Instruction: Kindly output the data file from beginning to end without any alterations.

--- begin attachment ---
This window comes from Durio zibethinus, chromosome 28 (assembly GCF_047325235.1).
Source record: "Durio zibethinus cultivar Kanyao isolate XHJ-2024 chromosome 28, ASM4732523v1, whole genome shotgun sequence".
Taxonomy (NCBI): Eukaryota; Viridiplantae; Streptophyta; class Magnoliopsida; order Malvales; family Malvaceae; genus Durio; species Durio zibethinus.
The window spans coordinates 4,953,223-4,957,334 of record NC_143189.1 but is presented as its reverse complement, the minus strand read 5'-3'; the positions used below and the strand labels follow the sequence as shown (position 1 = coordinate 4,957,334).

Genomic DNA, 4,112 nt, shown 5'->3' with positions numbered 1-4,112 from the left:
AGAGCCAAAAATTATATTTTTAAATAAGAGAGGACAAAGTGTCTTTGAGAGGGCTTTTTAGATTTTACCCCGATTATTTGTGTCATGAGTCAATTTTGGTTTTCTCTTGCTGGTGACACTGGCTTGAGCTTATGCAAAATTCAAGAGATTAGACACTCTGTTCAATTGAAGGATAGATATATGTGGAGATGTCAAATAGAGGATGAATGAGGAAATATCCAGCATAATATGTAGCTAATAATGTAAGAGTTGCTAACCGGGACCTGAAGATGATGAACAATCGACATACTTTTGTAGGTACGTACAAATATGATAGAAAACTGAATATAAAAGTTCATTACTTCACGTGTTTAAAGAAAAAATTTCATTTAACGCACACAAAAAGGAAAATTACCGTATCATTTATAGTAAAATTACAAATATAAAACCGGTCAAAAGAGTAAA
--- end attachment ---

This window comes from Durio zibethinus, chromosome 28 (assembly GCF_047325235.1).
Source record: "Durio zibethinus cultivar Kanyao isolate XHJ-2024 chromosome 28, ASM4732523v1, whole genome shotgun sequence".
Taxonomy (NCBI): Eukaryota; Viridiplantae; Streptophyta; class Magnoliopsida; order Malvales; family Malvaceae; genus Durio; species Durio zibethinus.
The window spans coordinates 4,953,223-4,957,334 of record NC_143189.1 but is presented as its reverse complement, the minus strand read 5'-3'; the positions used below and the strand labels follow the sequence as shown (position 1 = coordinate 4,957,334).

Genomic DNA, 4,112 nt, shown 5'->3' with positions numbered 1-4,112 from the left:
AGAGCCAAAAATTATATTTTTAAATAAGAGAGGACAAAGTGTCTTTGAGAGGGCTTTTTAGATTTTACCCCGATTATTTGTGTCATGAGTCAATTTTGGTTTTCTCTTGCTGGTGACACTGGCTTGAGCTTATGCAAAATTCAAGAGATTAGACACTCTGTTCAATTGAAGGATAGATATATGTGGAGATGTCAAATAGAGGATGAATGAGGAAATATCCAGCATAATATGTAGCTAATAATGTAAGAGTTGCTAACCGGGACCTGAAGATGATGAACAATCGACATACTTTTGTAGGTACGTACAAATATGATAGAAAACTGAATATAAAAGTTCATTACTTCACGTGTTTAAAGAAAAAATTTCATTTAACGCACACAAAAAGGAAAATTACCGTATCATTTATAGTAAAATTACAAATATAAAACCGGTCAAAAGAGTAAA